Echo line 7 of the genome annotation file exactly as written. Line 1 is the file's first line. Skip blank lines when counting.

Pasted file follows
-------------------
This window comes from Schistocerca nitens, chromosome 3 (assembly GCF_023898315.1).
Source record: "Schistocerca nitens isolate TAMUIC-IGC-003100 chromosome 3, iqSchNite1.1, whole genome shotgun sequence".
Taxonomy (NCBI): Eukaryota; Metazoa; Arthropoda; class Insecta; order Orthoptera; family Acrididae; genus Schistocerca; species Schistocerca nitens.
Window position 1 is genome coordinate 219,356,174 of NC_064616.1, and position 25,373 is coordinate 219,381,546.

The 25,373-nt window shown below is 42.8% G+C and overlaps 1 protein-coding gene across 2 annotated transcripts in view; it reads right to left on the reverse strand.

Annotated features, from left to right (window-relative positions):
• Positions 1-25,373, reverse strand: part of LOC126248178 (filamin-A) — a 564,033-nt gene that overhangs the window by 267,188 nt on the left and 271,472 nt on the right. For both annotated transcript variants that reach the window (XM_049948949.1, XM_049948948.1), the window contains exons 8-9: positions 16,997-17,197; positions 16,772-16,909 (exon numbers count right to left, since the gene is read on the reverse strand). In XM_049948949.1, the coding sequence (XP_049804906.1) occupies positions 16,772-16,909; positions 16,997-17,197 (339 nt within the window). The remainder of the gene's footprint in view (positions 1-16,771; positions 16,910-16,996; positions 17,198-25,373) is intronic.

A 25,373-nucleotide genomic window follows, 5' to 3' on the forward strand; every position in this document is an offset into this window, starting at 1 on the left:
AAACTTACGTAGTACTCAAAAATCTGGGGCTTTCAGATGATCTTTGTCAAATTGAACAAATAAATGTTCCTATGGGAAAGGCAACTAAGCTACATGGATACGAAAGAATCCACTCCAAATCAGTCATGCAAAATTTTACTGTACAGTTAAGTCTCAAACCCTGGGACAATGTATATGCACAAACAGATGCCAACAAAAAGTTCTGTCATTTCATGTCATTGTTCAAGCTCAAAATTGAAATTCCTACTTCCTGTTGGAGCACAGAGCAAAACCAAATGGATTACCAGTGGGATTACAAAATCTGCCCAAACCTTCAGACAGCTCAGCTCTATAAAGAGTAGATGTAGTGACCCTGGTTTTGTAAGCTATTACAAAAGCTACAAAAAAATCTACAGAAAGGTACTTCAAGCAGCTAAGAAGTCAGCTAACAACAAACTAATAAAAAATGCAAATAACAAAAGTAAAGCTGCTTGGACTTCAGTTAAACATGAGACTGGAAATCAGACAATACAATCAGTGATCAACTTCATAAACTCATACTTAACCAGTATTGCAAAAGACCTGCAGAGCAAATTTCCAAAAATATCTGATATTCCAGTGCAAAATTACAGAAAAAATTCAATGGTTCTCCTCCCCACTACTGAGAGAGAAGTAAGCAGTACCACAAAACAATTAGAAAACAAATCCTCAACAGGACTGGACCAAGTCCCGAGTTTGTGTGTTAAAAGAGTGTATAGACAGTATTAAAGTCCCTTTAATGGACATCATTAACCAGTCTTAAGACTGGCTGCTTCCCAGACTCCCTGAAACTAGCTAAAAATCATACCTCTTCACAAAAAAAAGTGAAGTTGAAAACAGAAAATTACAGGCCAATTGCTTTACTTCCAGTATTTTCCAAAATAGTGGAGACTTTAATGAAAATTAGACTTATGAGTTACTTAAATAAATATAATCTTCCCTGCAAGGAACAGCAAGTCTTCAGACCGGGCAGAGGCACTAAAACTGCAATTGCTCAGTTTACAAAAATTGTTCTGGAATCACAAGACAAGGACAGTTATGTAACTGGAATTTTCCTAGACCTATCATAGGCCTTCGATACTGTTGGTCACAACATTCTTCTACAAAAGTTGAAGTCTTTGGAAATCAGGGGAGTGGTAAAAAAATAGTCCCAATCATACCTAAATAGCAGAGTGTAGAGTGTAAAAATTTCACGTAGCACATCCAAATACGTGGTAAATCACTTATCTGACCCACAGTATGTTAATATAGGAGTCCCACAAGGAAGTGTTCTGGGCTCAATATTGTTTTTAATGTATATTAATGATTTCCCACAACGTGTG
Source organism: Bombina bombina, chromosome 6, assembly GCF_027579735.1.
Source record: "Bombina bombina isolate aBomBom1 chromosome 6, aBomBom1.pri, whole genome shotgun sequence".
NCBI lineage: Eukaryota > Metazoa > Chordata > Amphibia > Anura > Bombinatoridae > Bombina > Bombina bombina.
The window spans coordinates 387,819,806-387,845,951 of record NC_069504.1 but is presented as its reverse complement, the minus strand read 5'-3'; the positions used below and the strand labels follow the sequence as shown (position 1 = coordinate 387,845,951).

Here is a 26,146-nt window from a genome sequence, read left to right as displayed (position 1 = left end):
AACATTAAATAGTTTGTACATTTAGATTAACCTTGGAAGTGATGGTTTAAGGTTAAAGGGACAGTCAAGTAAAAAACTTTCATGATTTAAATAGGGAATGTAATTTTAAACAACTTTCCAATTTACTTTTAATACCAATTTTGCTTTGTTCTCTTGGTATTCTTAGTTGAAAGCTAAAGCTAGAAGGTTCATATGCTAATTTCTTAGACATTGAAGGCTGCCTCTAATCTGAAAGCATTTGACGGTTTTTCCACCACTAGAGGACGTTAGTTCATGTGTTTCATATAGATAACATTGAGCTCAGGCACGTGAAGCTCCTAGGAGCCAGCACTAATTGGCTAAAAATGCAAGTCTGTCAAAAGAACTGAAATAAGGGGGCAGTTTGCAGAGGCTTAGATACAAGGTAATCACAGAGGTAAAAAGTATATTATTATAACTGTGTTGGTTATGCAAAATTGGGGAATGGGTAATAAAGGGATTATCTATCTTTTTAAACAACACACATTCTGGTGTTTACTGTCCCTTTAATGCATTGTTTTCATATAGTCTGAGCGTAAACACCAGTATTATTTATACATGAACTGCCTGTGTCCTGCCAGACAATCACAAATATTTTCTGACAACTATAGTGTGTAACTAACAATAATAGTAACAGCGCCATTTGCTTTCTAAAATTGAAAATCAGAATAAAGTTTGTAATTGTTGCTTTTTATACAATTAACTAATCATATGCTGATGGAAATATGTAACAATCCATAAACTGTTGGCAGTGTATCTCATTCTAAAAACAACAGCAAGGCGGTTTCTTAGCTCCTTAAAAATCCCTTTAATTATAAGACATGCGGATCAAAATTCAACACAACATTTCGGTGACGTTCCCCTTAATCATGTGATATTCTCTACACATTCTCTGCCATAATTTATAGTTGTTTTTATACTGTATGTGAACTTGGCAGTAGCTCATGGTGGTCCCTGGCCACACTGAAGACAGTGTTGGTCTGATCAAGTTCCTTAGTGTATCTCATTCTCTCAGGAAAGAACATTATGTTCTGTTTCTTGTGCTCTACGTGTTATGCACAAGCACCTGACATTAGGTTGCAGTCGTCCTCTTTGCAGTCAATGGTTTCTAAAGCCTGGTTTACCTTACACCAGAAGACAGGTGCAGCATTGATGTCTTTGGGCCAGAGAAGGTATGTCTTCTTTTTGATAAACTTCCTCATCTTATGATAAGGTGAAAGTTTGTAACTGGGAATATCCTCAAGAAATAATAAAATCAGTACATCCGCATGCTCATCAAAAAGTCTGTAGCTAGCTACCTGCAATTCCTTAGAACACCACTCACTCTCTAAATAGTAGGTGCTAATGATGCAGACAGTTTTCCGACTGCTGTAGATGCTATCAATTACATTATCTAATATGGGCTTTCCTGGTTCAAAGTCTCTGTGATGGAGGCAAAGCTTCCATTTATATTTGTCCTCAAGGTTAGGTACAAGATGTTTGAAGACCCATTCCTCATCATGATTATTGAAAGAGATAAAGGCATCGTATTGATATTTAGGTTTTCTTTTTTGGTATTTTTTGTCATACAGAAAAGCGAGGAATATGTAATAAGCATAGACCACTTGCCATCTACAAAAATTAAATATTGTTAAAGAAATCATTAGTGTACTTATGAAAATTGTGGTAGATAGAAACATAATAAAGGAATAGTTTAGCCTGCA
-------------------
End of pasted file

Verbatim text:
• Positions 1-25,373, reverse strand: part of LOC126248178 (filamin-A) — a 564,033-nt gene that overhangs the window by 267,188 nt on the left and 271,472 nt on the right. For both annotated transcript variants that reach the window (XM_049948949.1, XM_049948948.1), the window contains exons 8-9: positions 16,997-17,197; positions 16,772-16,909 (exon numbers count right to left, since the gene is read on the reverse strand). In XM_049948949.1, the coding sequence (XP_049804906.1) occupies positions 16,772-16,909; positions 16,997-17,197 (339 nt within the window). The remainder of the gene's footprint in view (positions 1-16,771; positions 16,910-16,996; positions 17,198-25,373) is intronic.